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Erin Riehle, MSN, RN (center), with Project SEARCH graduates Eric Johnson, Paul Wilson and Mary Bodle (from left).
While walking through the medical center, Josh turns to his father and says, “I want to work here when I grow up.”
“Why?” his father asks. Cincinnati is a long way from their home in New Hampshire.
“I want to be normal.”
Josh has special needs, and he doesn’t feel normal in very many places. However, looking around Cincinnati Children’s and seeing some of the more than 60 employees with disabilities gives Josh a glimpse of the life he envisions for himself.
These employees are graduates of Project SEARCH, an internationally recognized job training program for people with developmental disabilities. The program was founded at Cincinnati Children’s more than 15 years ago by Erin Riehle, MSN, RN, when she was the clinical director of the emergency department.
Around the same time she was having an issue with staff turnover, Erin saw a gap in the workforce at Cincinnati Children’s. “I noticed that so many of our patients had a developmental disability, yet none of our employees represented this significant group of people.”
Soon after, Erin began training and hiring employees with disabilities, and Project SEARCH was born.
Project SEARCH partners with schools and a diverse group of employers to transition students with special needs from high school to meaningful employment. The program opens new doors for its graduates and allows them to establish independence and build self-esteem.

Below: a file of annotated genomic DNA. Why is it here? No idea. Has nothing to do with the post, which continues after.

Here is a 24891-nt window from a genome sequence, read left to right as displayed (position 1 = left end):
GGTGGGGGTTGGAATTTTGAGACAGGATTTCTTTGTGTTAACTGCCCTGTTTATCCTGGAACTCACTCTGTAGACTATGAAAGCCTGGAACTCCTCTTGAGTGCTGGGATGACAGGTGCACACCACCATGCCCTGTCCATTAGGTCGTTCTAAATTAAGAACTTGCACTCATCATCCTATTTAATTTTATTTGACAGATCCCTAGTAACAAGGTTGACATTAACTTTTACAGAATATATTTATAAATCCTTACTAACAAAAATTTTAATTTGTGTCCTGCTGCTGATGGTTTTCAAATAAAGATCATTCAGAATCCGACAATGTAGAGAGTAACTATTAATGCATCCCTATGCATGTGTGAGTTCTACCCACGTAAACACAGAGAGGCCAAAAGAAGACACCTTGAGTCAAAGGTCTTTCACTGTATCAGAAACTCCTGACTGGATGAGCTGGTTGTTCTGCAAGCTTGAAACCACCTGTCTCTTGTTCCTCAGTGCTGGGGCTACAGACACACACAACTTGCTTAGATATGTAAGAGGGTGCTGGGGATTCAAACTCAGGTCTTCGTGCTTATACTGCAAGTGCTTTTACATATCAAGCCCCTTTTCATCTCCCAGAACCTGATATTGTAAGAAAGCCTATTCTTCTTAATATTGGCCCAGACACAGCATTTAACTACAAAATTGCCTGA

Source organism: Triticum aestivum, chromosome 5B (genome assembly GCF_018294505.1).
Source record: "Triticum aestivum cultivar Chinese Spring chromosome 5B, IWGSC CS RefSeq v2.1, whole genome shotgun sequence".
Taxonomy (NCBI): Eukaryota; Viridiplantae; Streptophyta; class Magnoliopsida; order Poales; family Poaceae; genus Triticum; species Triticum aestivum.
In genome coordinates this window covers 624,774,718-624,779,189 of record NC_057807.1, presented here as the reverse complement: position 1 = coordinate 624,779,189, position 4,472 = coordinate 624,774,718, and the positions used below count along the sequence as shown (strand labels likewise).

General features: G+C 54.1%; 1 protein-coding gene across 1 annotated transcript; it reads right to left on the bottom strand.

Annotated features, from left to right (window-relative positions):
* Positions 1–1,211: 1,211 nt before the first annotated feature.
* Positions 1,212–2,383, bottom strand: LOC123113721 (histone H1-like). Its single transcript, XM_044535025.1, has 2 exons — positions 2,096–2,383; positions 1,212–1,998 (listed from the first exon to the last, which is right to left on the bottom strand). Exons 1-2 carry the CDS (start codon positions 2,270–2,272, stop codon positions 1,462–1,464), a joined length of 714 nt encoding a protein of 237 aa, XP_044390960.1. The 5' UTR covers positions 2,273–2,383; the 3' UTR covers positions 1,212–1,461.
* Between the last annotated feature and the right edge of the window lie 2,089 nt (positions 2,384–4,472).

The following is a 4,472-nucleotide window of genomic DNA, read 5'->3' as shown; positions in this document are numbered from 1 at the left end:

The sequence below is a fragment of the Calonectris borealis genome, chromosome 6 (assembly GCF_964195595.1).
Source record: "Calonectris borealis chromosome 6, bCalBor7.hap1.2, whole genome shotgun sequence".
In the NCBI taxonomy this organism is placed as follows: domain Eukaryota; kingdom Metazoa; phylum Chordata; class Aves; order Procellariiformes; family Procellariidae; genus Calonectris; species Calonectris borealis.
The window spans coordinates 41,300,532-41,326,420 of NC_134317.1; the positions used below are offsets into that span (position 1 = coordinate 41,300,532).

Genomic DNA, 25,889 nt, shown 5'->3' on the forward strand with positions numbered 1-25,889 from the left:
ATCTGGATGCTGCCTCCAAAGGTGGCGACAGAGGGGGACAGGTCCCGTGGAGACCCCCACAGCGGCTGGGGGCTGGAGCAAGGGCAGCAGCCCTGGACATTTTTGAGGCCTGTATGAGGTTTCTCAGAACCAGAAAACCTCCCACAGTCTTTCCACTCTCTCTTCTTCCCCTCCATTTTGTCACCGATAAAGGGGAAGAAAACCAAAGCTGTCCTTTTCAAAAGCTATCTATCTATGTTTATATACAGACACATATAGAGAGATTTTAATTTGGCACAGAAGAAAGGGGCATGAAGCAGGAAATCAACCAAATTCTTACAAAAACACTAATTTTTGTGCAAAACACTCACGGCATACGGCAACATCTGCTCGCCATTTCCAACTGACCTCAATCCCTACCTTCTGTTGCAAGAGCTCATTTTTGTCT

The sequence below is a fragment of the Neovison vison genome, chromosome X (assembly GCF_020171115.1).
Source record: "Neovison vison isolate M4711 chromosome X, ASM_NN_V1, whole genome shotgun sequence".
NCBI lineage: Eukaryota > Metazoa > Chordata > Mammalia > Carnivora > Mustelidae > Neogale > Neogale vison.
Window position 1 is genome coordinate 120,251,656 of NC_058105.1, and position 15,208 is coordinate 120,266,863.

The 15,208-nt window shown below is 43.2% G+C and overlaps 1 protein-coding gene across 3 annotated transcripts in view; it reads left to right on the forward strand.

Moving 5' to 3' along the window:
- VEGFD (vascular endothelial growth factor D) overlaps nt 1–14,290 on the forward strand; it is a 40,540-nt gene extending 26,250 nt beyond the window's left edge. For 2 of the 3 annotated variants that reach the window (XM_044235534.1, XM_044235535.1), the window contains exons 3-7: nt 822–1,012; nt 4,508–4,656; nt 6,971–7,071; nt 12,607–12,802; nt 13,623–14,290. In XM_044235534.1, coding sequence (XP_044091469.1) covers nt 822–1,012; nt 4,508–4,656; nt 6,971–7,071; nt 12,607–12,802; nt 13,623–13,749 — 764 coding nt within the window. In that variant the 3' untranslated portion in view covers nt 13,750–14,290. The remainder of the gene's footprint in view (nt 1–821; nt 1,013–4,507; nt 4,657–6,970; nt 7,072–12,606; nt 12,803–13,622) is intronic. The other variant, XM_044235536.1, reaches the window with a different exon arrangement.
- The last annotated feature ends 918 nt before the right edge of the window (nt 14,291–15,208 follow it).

Mary Bodle is a Project SEARCH graduate and has worked as a patient escort for more than 10 years. As a past patient, Mary is able to empathize with and comfort patients as she transports them through the medical center. Her salary and benefits enable Mary to be more independent and rely less on government benefits, but more importantly, she is very proud of her role at Cincinnati Children’s. In fact, Mary is known for her “I Love My Job” pin.
“Project SEARCH is based on a business model that makes sense for companies and hospitals,” Erin explains. “But the best part is that we are also changing perceptions.”
Employees like Mary hold the same titles and job responsibilities as their colleagues in departments and divisions across the medical center. Their managers and coworkers value them as employees and friends.
Project SEARCH receives generous operating support from the Convalescent Hospital for Children, an affiliate of Cincinnati Children’s, each year. The Project SEARCH staff works diligently to secure additional funding for the program’s expansion and replication efforts.
Today, Project SEARCH has more than 200 programs in hospitals and businesses in 42 states and two countries, and it will soon expand to five more countries. More than 2,500 students participate in the program worldwide each year, with approximately 67 percent obtaining full-time employment by graduation.
“Our doctors, nurses and staff improve medical outcomes,” Erin says. “Project SEARCH changes the outcome by opening doors to employment and independence.”
If you have had an experience with Cincinnati Children's, we invite you to share your story.
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